APPEAL FROM THE MARION COUNTY MUNICIPAL COURT ROOM NO. 6, THE HONORABLE JOHN D. DOWNER, JUDGE, CAUSE NO. A086-699 & B086-699.
Shields, P.j. Staton, J., Concurs and Sullivan, J., Concurs.
Joe D. Slaughter appeals his criminal conviction of operating a vehicle while intoxicated with a prior conviction for the same offense[Footnote 1] and being an habitual substance offender.[Footnote 2] Slaughter also appeals adverse judgments for the infractions of driving without a valid license,[Footnote 3] and making unsafe lane movements.[Footnote 4]
We affirm in part and reverse in part.
Charges were filed against Slaughter on August 25, 1986. On December 1, 1986, Slaughter filed a written waiver of jury trial with the court. On December 22, 1986, Slaughter filed a verified petition for removal with the United States District Court in the Southern District of Indiana. On the day of his state court trial, December 23, 1986, Slaughter filed a notice of removal with the clerk and presented the notice to the trial Judge. The trial Judge proceeded with the trial over defense counsel's objection. On December 23, 1986, at the Conclusion of the trial, the trial court entered judgment against Slaughter on the infractions. The trial court also entered findings that Slaughter was guilty of operating a vehicle while intoxicated with a prior conviction, and that he had two prior convictions involving substance abuse.[Footnote 5] The trial court did not, however, enter judgment on these counts.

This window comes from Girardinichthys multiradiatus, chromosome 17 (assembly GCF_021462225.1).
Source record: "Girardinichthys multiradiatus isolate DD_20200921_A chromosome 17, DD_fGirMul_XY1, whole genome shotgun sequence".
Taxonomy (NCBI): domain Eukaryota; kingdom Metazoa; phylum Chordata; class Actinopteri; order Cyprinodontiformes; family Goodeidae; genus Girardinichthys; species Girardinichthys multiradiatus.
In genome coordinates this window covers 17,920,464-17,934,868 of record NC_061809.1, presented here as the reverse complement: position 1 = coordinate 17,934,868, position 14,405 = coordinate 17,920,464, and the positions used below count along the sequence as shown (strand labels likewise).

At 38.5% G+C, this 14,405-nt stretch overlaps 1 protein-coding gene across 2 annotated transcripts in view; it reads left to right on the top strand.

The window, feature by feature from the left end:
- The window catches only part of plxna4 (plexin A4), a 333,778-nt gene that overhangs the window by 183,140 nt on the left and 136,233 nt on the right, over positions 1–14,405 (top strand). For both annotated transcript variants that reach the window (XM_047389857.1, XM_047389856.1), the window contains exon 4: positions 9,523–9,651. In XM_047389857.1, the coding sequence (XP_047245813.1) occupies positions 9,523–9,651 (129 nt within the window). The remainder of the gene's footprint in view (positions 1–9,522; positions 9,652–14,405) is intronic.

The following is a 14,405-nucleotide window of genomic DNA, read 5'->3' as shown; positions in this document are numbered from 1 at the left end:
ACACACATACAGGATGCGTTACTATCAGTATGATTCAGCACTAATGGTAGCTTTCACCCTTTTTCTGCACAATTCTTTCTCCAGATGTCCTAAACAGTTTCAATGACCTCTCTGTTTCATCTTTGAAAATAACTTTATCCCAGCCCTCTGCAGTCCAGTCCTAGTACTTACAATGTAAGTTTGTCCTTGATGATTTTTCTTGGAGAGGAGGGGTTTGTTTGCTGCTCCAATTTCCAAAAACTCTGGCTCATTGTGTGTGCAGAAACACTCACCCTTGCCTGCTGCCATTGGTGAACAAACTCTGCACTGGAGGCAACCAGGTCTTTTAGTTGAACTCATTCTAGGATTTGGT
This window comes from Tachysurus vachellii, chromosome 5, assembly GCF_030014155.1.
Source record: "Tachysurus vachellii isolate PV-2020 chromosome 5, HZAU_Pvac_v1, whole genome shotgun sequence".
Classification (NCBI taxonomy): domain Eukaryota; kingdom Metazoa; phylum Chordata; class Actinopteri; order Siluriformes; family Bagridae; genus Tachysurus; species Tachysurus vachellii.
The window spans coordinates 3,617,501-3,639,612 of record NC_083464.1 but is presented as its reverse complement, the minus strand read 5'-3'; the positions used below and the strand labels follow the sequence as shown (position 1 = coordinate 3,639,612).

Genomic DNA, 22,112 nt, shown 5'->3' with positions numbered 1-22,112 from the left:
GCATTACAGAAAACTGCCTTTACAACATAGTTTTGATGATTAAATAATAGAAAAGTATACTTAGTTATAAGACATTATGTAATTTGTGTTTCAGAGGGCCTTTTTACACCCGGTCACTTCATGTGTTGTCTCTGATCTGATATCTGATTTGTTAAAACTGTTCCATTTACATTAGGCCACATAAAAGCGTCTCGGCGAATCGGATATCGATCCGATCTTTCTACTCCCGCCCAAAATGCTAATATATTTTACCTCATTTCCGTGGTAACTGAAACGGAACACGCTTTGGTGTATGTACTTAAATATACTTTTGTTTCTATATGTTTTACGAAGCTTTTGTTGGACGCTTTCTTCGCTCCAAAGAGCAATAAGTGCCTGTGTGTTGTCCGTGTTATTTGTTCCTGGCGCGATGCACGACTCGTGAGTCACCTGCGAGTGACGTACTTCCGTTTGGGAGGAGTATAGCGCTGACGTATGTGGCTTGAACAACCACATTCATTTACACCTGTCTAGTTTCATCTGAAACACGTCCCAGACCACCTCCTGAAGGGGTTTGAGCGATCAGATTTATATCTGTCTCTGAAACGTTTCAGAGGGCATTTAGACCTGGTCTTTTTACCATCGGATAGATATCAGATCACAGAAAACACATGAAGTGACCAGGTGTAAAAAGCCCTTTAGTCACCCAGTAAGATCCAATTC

The federal court dismissed the removal petition and remanded the case to the trial court on January 15, 1987. On January 16, 1987, the trial court entered a judgment of conviction and sentenced Slaughter as an habitual substance offender.
The two issues Slaughter raises on appeal are:
(1) Whether the trial court had jurisdiction after it was notified of the petition for removal to federal court, and
(2) Whether the trial court erred in failing to determine Slaughter's written waiver of a jury trial was knowing, intelligent and voluntary.
Slaughter argues that once the removal petition was filed with the federal court and notice was given to the trial court, the trial court lacked jurisdiction to proceed with his trial until the cause was remanded.[Footnote 6] 28 U.S.C. § 1446 (1987 Supp.) sets forth the procedures for removal of a cause from state to federal court:
"(a) a defendant . . . desiring to remove any civil action or criminal prosecution from a state court shall file in the district court of the United States for the district and division within which such action is pending a verified petition. . . .
(3) The filing of a petition for removal of a criminal prosecution shall not prevent the state court in which such prosecution is pending from proceeding further, except that a judgment of conviction ...